SolveBio enlists the Elastic Stack to help scientists fight cancer | Elastic Blog
User Stories

SolveBio enlists the Elastic Stack to help scientists fight cancer

SolveBio finds itself at the junction of technology and genomics — working primarily in the precision medicine space to help pharmaceutical companies in research and development, specifically in the realm of oncology.

At the core of its mission, this New York-based startup delivers solutions to large pharma companies, enabling them to leverage sizable amounts of complex molecular data for exploratory research and clinical drug development. The Elastic Stack is core to this enterprise molecular data platform, which helps the industry aggregate and analyze genomic data for drug discovery purposes.

“SolveBio would not be possible without the scalability and reliability of the Elastic Stack,” says David Caplan, CTO and co-founder of SolveBio. “Elasticsearch seemed to us to be the best and, most versatile technology. We found that we could throw lots of different types of data at it all while building on top of it specialized solutions to help scientists use the data."

Connecting genetic mutations

At its core, the SolveBio platform provides pharma customers with a secure space to store and analyze semi-structured data from tens of thousands of sources, including molecular diagnostics reports, public data repositories, private knowledge bases, and many more. Another key data source stems from clinical studies. 

“For scientists, one of the questions that they actually have a lot is when they see a new genetic mutation from one of their studies or on a patient or somewhere, one of the questions that they have all the time is ‘where have we seen this before?’,” Caplan says. “That's a great question, and it's one that we can answer really well because we've indexed all the data and it's basically a search and it's something that they could never do before.”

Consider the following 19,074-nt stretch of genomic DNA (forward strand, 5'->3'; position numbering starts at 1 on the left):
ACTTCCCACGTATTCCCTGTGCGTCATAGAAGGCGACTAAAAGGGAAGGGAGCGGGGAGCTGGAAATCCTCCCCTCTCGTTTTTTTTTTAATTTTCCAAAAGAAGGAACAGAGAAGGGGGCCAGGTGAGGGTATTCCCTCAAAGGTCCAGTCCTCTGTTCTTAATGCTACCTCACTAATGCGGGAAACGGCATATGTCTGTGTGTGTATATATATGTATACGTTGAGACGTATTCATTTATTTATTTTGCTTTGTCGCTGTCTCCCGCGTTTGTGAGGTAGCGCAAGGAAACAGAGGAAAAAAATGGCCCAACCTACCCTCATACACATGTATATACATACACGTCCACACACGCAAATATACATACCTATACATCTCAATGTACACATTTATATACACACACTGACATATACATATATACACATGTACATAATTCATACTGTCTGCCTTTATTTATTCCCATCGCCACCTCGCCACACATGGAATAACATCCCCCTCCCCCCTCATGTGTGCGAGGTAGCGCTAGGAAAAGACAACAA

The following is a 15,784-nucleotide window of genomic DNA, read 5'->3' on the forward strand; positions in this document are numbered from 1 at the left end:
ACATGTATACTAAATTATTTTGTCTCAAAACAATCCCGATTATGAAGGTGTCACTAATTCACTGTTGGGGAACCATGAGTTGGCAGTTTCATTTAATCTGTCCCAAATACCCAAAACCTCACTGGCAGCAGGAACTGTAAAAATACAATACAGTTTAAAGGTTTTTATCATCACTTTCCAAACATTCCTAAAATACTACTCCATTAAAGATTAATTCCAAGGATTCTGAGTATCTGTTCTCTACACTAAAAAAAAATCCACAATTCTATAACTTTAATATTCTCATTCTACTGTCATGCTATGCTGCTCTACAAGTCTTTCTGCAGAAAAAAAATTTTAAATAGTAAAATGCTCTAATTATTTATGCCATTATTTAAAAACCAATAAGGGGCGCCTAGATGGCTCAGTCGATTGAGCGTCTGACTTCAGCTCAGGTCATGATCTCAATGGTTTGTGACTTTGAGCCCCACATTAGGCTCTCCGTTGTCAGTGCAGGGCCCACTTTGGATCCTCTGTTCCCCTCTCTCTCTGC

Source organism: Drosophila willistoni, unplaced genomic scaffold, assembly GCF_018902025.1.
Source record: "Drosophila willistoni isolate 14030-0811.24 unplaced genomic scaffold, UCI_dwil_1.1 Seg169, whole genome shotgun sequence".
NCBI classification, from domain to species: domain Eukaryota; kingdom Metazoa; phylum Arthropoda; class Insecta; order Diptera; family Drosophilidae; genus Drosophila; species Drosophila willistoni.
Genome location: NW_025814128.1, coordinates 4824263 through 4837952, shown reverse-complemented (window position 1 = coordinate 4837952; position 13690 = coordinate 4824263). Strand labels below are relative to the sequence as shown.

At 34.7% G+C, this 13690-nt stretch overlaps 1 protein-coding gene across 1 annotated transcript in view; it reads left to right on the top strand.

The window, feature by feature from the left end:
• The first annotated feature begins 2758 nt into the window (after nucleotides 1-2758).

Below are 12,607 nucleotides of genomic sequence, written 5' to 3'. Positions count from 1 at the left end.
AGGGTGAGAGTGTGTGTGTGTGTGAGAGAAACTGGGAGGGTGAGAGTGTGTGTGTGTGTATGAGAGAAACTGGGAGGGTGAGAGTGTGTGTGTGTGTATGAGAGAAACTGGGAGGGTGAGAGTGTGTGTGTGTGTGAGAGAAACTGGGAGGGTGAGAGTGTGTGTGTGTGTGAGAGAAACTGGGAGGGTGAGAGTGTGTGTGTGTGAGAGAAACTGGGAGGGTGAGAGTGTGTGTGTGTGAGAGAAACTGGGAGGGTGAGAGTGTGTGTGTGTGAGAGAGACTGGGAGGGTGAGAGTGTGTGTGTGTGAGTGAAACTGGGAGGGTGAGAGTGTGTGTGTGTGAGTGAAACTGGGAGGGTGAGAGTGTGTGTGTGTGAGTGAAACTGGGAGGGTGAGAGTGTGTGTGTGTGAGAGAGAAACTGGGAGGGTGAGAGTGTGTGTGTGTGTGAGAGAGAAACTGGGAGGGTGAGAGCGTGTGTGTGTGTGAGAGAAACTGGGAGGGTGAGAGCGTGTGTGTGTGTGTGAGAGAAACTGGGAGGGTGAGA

During a clinical drug trial, pharma companies sequence the genome of both tumor and patient samples. That data, in combination with SolveBio’s data sources, gets aggregated together by SolveBio and is used to understand why a clinical trial succeeded or why it failed, and how the pharma companies can improve upon that for their future trials. 

“Our goal is to get the right data to the right people, across the vast multidisciplinary environment that is the global pharma enterprise so that they can surface new biological insights necessary to discover and develop new effective therapies,” says Caplan. “By considering molecular data points as a diverse set of ‘events,’ we’ve been able to take advantage of the Elastic Stack, which is designed to ingest events at a large scale.”

We recently honored SolveBio with one of two Cluster Awards for “technology innovation.”

Bringing scientists closer to data to fight cancer

All in all, the SolveBio platform is fueling what is known as the precision medicine concept, one in which drugs are hyper-targeted down to the protein level. Drugs are being designed based on the patient's genetic sequence and of the genomic sequencing of their tumors. And in the end, Elasticsearch is bringing scientists much closer to their data, allowing them to ask complex domain-specific questions without the need for a bioinformatics expert.

“Our platform has also created an opportunity to tighten the feedback loop between clinical development and drug discovery, enabling new kinds of ‘adaptive’ clinical trials that evolve rapidly based on the genetic markers identified in patients, which is a promising new approach in the fight against cancer,” Caplan says.

SolveBio, Caplan says, integrated Elasticsearch into its genomic data platform from the company’s inception in 2013. Now, SolveBio’s infrastructure consists of several Elasticsearch clusters hosting billions of records across thousands of molecular datasets all while providing enterprise-grade access controls, a web UI, and APIs that support molecular data import, transformation, querying, aggregation, and export. 

“If you think about biological datasets as logs, you can think of them as events because they are measurements that are being taken about human tissue samples and things like that, and there's just an explosion of all these different kinds of measurements that they can take. All those get ingested into Elasticsearch,” Caplan says. “On top of that, you can build special analytic solutions that help individual scientists do their very specific research that they're doing.”

With the Elastic Stack, SolveBio has been able to think about the difficult challenges of precision medicine as search problems, and this thinking has led to robust solutions.

“Without Elasticsearch, I don't want to think about it to be honest because I know how much we've invested in building with Elasticsearch and how useful it has been to us,” Caplan says. “It's really helped us go very far in a very short amount of time. “